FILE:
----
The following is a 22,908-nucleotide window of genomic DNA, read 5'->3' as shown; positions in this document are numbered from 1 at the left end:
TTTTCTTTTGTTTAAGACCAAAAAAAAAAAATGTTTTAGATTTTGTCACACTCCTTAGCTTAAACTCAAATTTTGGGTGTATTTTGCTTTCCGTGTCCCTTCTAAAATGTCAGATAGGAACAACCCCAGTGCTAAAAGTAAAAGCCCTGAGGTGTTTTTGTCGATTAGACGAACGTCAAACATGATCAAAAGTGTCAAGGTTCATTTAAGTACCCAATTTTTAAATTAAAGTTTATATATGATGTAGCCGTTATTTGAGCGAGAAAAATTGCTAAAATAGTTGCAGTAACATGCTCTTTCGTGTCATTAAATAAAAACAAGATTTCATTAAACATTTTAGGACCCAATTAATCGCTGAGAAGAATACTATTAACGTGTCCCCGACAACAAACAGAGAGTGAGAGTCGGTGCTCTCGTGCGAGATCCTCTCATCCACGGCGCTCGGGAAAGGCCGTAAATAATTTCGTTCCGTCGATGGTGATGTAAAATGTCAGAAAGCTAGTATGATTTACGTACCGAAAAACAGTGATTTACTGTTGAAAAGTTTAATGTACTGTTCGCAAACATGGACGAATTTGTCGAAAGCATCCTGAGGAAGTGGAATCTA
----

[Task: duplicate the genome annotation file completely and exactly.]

The following is a 22,908-nucleotide window of genomic DNA, read 5'->3' as shown; positions in this document are numbered from 1 at the left end:
TTTTCTTTTGTTTAAGACCAAAAAAAAAAAATGTTTTAGATTTTGTCACACTCCTTAGCTTAAACTCAAATTTTGGGTGTATTTTGCTTTCCGTGTCCCTTCTAAAATGTCAGATAGGAACAACCCCAGTGCTAAAAGTAAAAGCCCTGAGGTGTTTTTGTCGATTAGACGAACGTCAAACATGATCAAAAGTGTCAAGGTTCATTTAAGTACCCAATTTTTAAATTAAAGTTTATATATGATGTAGCCGTTATTTGAGCGAGAAAAATTGCTAAAATAGTTGCAGTAACATGCTCTTTCGTGTCATTAAATAAAAACAAGATTTCATTAAACATTTTAGGACCCAATTAATCGCTGAGAAGAATACTATTAACGTGTCCCCGACAACAAACAGAGAGTGAGAGTCGGTGCTCTCGTGCGAGATCCTCTCATCCACGGCGCTCGGGAAAGGCCGTAAATAATTTCGTTCCGTCGATGGTGATGTAAAATGTCAGAAAGCTAGTATGATTTACGTACCGAAAAACAGTGATTTACTGTTGAAAAGTTTAATGTACTGTTCGCAAACATGGACGAATTTGTCGAAAGCATCCTGAGGAAGTGGAATCTA